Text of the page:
By Kim Brooks, Express Editor
On Sept. 10, a group of students from Kirkwood’s Jones Regional Education Center here in Monticello took part in a great educational opportunity by attending the International Manufacturing Technology Show (IMTS) in Chicago.
According to its website (imts.com), this show is the number one manufacturing technology show in North America. “More than 1,800 exhibiting companies will occupy 1.2 million square feet of exhibit space.” This show is held every other year in Chicago and attracts more than 80,000 buyers and sellers from over 116 countries.
Craig Stadtmueller, Career Development coordinator at JREC, and Kevin Boyens, CNC instructor at JREC, organized the one-day trip with 15 students attending.
IMTS’ website states, “Manufacturing industry professionals from all over the world attend IMTS to see more than 15,000 new machine tools, controls, computers, software, components, systems and processes that can improve their efficiency. They gain valuable ideas and insights from over 1,800 of the worlds leading equipment producers. They come to look and they come to buy.”
For the JREC students, they came to gain valuable information on the future of manufacturing.
“It really opened their eyes,” said Stadtmueller. “Everything was really high-tech.”
Stadtmueller said as manufacturing picks up in the U.S., students need to gain an understanding for how things are changing. As technology changes, so do job functions. For instance, there were machines on display that can throw basketballs into a net and a robot that deals Blackjack cards as human beings play the game via an iPad.
“They (the students) were excited about it all,” said Stadtmueller. He said the sellers at the show were just as excited to see the students as they were potential buyers. Stadtmeuller explained it would be these students that will soon run the high-tech machines.
“The sellers know there is a need for these types of jobs,” he said.
The JREC classes represented at the show were metal fabrication and welding fundamentals.
“The machines on display were all tailored towards metal,” explained Stadtmueller.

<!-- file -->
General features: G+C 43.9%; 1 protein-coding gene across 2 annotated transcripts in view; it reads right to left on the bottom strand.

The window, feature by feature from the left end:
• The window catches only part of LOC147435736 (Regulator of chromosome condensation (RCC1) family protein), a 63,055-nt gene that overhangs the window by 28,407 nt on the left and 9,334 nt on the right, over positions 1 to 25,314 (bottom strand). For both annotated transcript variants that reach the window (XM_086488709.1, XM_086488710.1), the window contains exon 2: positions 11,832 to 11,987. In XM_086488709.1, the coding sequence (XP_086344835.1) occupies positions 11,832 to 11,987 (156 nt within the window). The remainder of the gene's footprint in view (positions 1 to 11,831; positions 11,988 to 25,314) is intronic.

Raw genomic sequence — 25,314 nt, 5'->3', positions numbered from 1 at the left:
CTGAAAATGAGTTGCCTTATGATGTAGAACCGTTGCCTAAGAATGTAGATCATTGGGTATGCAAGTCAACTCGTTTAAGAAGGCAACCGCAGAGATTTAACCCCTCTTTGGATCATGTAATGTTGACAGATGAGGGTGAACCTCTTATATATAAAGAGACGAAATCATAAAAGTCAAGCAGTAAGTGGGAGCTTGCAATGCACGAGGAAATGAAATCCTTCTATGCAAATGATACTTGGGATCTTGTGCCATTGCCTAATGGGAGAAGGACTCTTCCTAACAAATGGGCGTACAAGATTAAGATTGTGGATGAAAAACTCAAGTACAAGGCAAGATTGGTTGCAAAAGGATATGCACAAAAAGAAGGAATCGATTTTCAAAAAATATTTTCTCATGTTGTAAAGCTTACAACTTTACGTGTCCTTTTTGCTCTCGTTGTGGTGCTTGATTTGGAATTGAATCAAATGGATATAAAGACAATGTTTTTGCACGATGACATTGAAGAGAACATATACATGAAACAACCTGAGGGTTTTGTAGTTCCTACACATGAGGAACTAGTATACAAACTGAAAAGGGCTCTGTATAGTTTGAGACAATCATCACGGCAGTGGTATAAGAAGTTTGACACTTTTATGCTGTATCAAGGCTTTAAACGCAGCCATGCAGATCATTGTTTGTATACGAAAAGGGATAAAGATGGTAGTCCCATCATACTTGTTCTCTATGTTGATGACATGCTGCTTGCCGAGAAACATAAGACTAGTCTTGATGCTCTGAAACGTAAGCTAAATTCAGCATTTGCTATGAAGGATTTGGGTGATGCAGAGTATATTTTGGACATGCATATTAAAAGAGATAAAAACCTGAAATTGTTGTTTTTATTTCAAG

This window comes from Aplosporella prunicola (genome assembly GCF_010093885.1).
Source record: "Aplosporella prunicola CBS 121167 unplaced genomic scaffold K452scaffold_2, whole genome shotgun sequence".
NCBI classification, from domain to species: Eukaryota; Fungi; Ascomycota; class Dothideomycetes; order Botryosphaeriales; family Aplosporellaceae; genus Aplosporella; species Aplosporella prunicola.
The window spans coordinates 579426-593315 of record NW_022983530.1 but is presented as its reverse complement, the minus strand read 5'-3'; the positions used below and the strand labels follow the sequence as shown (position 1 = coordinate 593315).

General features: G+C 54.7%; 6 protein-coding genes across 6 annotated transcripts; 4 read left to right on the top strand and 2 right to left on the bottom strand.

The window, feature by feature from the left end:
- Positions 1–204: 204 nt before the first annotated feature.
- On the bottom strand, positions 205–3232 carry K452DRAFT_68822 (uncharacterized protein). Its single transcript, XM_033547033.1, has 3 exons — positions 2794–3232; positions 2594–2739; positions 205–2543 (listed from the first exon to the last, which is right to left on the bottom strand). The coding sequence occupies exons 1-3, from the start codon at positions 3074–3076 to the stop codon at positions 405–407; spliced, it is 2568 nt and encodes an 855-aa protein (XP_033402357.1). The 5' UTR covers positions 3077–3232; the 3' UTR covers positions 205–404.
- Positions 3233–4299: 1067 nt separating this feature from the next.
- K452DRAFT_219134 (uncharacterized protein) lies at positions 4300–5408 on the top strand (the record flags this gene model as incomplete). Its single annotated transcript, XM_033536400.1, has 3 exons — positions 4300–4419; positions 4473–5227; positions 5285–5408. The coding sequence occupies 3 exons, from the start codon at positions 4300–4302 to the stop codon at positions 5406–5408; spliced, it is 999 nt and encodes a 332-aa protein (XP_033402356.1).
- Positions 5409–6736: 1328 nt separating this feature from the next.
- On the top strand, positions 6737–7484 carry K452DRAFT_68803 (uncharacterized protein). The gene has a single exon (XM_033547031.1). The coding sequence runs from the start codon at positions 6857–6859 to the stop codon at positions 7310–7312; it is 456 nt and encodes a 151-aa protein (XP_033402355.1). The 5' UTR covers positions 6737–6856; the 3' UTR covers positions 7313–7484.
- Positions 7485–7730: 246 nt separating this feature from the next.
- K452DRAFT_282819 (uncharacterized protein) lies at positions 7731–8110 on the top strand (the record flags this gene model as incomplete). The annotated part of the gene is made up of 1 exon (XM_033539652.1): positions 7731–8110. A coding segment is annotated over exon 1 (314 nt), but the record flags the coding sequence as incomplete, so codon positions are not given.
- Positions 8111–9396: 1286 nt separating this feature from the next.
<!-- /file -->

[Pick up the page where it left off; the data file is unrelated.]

Boyens, a machinist who also owns his own business, has been to IMTS in the past and told Stadtmueller it would be a worthwhile opportunity for the students.
“He said this trip would blow their minds,” Stadtmueller said of opening the students’ minds to a unique opportunity.
What the students learned while at the show was invaluable. With just an associate’s degree in metal fabrication they can work an entry-level job and work their way up the ladder with on-the-job training.
“This was too good of an opportunity to pass up,” Stadtmueller said of the trip to Chicago. “It was an eye-opener for everyone. It was a mind-expanding trip.”
Stadtmueller said he saw just how excited the students were to see multi-million dollar machines they could one day operate themselves. Some had no clue of the technology it takes. Stadtmueller said it is more than just pushing buttons. You have to have knowledge of other subjects such as geometry, trigonometry, engineering and problem solving. However, Stadtmueller said you don’t have to be Einstein “to do cool stuff with technology and manufacturing.”
Seeing such massive machines in operation, the students were motivated to continue on with their higher education and get the training they need to get a decent job within the manufacturing industry.
“The field needs skilled workers who can retain the knowledge,” Stadtmueller said. “It’s all about motivation and hard work.”
Above all, taking the students to IMTS was a way to expand their minds and give them a vision for their futures.
PHOTOS: Students in the metal fabrication and welding fundamentals classes at Jones Regional Education Center attended the International Manufacturing Technology Show in Chicago on Sept. 10, along with teacher Kevin Boyens and Craig Stadtmueller, Career Development coordinator. Those who attended, front row from left, Jayson Hebdon, Dakota Haugen, Bradon Martin, Amber Wood, Kennedy Fowler, Mitch Manternach and Colton Halder. Back row, Cody Barnes, Kyle Fortman, Aaron Conrad, Dylan Krumviede, Devin Arduser, Dalton Breckenridge, Colton Rickels, Danny Bonert and Boyles. (Photo submitted)